US food co-op fights back against boycott opposition

Olympia Food Co-op files motion to strike lawsuit brought against them by members who objected to decision to initiate boycott of Israeli goods.

Boycott Israel 521 (photo credit: REUTERS)
Boycott Israel 521
(photo credit: REUTERS)
NEW YORK – A food co-op board of directors Tuesday filed a motion in Washington state to strike a lawsuit brought against them by five members who objected to the co-op’s decision to initiate a boycott of Israeli goods.
In 2010, the Olympia Food Co-op board passed a resolution to boycott Israeli goods, and then became the first grocery store in the United States to officially boycott them. The co-op is a member-based, not-for-profit, natural food grocery store with two locations in Olympia, Washington.
Olympia is the hometown of Rachel Corrie, a pro-Palestinian activist killed by an IDF bulldozer in the Gaza Strip in 2003 when she was in front of a home about to be demolished.
Five candidates endorsed by Olympia Boycott, Divestment and Sanctions were elected to the co-op’s board, which voted to boycott Israeli products as a way to “compel Israel to follow international law and respect Palestinian human rights,” according to a statement the board released.
Lawyers for the Olympia Food Coop Board of Directors filed a motion to strike the lawsuit, saying the suit was an attempt to curtail the directors’ public statements on an issue of public policy.
“We hope the court will strike down this effort to silence the co-op’s principled stand on Israel’s human rights violations,” said Maria LaHood, senior staff lawyer with the Center for Constitutional Rights. “Allegations that the co-op board acted beyond its power are a thinly veiled attempt to stop concerned citizens from using a nonviolent and historical tool for social change.”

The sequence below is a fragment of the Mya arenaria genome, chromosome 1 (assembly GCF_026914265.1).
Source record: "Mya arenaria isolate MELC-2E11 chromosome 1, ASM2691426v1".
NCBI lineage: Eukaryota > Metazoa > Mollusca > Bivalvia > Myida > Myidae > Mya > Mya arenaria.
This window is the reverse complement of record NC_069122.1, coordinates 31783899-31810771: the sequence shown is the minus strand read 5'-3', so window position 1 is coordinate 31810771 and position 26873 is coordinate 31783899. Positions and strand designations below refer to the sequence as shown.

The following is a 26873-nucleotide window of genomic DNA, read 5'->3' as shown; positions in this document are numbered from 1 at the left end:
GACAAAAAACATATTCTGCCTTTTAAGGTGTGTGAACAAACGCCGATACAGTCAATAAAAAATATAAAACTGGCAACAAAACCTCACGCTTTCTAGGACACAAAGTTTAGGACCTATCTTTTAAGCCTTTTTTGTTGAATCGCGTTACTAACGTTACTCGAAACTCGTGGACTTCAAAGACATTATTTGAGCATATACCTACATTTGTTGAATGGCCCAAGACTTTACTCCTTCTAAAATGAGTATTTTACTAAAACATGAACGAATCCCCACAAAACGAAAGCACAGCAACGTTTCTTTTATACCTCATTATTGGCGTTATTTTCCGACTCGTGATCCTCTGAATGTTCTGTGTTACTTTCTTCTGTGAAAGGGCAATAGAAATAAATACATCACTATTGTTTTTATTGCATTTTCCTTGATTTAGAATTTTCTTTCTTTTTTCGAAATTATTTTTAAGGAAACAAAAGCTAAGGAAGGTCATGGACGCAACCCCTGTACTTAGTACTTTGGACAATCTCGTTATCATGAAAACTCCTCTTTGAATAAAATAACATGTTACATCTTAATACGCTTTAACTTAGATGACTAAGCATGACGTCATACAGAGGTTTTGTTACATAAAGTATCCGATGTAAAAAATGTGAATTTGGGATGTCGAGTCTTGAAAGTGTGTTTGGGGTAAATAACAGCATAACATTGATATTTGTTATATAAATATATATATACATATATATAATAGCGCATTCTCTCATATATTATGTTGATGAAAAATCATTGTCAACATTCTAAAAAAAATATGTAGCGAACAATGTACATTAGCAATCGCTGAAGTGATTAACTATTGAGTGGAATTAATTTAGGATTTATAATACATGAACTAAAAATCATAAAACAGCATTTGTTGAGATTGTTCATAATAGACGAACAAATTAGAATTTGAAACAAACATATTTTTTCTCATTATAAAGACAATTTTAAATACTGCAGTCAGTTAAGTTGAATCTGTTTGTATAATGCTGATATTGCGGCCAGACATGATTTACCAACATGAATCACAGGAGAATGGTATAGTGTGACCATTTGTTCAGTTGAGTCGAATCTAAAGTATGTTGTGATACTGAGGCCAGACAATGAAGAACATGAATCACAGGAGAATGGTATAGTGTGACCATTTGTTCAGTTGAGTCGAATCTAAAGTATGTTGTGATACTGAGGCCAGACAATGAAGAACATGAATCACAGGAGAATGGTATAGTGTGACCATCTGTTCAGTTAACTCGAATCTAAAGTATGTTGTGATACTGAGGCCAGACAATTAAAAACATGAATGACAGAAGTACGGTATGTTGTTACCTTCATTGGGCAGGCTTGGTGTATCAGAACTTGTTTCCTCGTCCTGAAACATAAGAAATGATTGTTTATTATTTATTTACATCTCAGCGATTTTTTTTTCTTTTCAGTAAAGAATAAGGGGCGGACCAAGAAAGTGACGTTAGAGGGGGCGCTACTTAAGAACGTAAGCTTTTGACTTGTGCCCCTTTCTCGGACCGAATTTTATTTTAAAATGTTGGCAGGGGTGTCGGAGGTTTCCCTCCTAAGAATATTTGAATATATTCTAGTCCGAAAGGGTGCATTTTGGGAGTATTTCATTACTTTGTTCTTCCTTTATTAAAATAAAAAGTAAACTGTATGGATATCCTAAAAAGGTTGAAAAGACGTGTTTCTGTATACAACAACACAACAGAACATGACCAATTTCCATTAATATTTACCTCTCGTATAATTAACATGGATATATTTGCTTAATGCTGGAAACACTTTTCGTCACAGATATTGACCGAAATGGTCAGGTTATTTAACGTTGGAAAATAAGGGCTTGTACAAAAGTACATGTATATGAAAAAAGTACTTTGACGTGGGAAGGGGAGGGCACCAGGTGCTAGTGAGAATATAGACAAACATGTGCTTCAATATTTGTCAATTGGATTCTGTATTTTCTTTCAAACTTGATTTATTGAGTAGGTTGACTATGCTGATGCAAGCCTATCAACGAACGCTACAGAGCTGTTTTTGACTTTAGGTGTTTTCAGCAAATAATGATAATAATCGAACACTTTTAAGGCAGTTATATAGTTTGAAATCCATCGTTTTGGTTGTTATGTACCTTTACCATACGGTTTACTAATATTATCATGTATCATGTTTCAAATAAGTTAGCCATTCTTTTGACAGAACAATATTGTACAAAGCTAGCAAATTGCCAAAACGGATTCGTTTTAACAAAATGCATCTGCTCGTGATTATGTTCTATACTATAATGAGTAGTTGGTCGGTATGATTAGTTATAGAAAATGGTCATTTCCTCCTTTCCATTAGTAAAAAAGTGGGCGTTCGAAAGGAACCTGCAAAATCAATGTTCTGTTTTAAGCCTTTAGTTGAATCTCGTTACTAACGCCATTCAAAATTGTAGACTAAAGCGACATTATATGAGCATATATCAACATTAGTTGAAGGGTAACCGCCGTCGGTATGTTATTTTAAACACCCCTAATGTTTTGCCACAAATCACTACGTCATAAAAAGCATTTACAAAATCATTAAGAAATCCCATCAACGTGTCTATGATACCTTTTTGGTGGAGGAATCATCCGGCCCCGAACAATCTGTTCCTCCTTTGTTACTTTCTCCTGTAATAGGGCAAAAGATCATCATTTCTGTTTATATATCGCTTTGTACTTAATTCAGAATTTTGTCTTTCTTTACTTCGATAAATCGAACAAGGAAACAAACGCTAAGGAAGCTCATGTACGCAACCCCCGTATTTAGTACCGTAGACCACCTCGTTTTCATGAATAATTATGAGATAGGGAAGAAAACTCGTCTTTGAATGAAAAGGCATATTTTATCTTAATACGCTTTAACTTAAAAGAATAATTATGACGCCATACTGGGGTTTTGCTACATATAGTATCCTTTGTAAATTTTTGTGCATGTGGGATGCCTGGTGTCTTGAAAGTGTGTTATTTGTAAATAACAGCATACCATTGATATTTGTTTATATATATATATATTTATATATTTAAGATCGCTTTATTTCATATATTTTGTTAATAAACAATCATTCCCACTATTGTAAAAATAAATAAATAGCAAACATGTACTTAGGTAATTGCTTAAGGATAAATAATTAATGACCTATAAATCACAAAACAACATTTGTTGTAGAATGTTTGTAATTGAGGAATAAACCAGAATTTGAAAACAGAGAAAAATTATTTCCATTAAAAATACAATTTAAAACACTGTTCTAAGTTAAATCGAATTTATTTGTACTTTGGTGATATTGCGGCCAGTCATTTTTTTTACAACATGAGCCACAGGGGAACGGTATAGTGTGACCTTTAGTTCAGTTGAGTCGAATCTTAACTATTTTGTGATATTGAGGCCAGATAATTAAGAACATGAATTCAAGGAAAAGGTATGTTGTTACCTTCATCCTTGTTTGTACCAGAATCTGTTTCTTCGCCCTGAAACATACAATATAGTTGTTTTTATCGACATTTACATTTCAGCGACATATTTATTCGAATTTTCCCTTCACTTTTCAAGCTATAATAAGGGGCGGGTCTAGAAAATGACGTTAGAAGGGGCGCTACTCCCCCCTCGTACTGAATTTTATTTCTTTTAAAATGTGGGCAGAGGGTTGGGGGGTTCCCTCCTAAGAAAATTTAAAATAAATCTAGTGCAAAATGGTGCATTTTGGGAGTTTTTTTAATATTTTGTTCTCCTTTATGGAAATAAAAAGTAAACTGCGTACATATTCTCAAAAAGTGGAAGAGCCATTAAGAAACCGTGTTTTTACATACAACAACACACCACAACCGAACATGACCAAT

“This lawsuit, which seeks to penalize local citizens for exercising their rights as board members to express views on Israel and the problems in the Middle East, presents a fundamental First Amendment issue,” said Bruce Johnson of Davis Wright Tremaine LLP, who drafted Washington’s anti- SLAPP. “Our nation was born in the middle of a boycott of British goods, and boycotts have played an important role over the centuries in our system of freedom of expression, whether the subject is segregation on the Montgomery municipal bus system, lettuce picked by non-union labor, or apartheid in South Africa.”
The lawsuit seeks to prevent enforcement of the boycott policy and to collect monetary damages against the 16 past and current board members. The suit claims the board members acted beyond the scope of their authority and breached their fiduciary duties.
The special motion to strike requires parties who bring a lawsuit to demonstrate that it is not a strategic litigation against public participation — SLAPP — suit targeting constitutionally- protected free speech.
If the motion to strike is successful, Washington’s anti-SLAPP statute, enacted in 2010 to deter such lawsuits, requires plaintiffs to pay lawyers’ fees, costs, and a $10,000 penalty for each defendant.